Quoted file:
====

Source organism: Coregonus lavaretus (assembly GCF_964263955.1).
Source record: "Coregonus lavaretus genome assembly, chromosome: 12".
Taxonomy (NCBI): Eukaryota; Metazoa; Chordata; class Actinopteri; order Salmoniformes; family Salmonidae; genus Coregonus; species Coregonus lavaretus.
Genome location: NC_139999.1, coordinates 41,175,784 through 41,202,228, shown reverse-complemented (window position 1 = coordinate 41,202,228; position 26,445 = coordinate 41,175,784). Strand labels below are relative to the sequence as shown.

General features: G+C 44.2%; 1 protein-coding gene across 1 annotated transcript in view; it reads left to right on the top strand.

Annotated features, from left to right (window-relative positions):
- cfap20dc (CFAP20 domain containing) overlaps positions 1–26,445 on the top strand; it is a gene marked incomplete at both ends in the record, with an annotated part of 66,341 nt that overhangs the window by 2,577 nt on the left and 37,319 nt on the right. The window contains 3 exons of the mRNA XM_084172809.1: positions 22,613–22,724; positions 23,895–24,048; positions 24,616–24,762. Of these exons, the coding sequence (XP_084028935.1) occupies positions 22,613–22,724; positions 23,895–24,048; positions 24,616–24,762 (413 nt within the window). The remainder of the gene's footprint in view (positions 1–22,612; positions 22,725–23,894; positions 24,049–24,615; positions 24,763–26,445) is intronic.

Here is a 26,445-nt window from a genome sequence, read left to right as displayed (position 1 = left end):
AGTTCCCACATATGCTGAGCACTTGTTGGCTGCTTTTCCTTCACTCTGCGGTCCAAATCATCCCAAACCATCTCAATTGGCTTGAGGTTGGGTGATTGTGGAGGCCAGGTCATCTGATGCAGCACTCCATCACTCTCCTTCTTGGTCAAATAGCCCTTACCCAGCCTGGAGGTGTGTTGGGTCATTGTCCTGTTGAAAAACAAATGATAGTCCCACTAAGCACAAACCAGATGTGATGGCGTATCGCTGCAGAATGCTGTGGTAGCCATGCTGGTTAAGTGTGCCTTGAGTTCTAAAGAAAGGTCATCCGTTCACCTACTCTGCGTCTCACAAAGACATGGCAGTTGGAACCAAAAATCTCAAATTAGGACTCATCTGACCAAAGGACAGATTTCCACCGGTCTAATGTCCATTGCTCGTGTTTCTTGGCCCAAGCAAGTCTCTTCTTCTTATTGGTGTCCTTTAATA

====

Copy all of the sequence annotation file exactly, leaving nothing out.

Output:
Source organism: Coregonus lavaretus (assembly GCF_964263955.1).
Source record: "Coregonus lavaretus genome assembly, chromosome: 12".
Taxonomy (NCBI): Eukaryota; Metazoa; Chordata; class Actinopteri; order Salmoniformes; family Salmonidae; genus Coregonus; species Coregonus lavaretus.
Genome location: NC_139999.1, coordinates 41,175,784 through 41,202,228, shown reverse-complemented (window position 1 = coordinate 41,202,228; position 26,445 = coordinate 41,175,784). Strand labels below are relative to the sequence as shown.

General features: G+C 44.2%; 1 protein-coding gene across 1 annotated transcript in view; it reads left to right on the top strand.

Annotated features, from left to right (window-relative positions):
- cfap20dc (CFAP20 domain containing) overlaps positions 1–26,445 on the top strand; it is a gene marked incomplete at both ends in the record, with an annotated part of 66,341 nt that overhangs the window by 2,577 nt on the left and 37,319 nt on the right. The window contains 3 exons of the mRNA XM_084172809.1: positions 22,613–22,724; positions 23,895–24,048; positions 24,616–24,762. Of these exons, the coding sequence (XP_084028935.1) occupies positions 22,613–22,724; positions 23,895–24,048; positions 24,616–24,762 (413 nt within the window). The remainder of the gene's footprint in view (positions 1–22,612; positions 22,725–23,894; positions 24,049–24,615; positions 24,763–26,445) is intronic.

Here is a 26,445-nt window from a genome sequence, read left to right as displayed (position 1 = left end):
AGTTCCCACATATGCTGAGCACTTGTTGGCTGCTTTTCCTTCACTCTGCGGTCCAAATCATCCCAAACCATCTCAATTGGCTTGAGGTTGGGTGATTGTGGAGGCCAGGTCATCTGATGCAGCACTCCATCACTCTCCTTCTTGGTCAAATAGCCCTTACCCAGCCTGGAGGTGTGTTGGGTCATTGTCCTGTTGAAAAACAAATGATAGTCCCACTAAGCACAAACCAGATGTGATGGCGTATCGCTGCAGAATGCTGTGGTAGCCATGCTGGTTAAGTGTGCCTTGAGTTCTAAAGAAAGGTCATCCGTTCACCTACTCTGCGTCTCACAAAGACATGGCAGTTGGAACCAAAAATCTCAAATTAGGACTCATCTGACCAAAGGACAGATTTCCACCGGTCTAATGTCCATTGCTCGTGTTTCTTGGCCCAAGCAAGTCTCTTCTTCTTATTGGTGTCCTTTAATA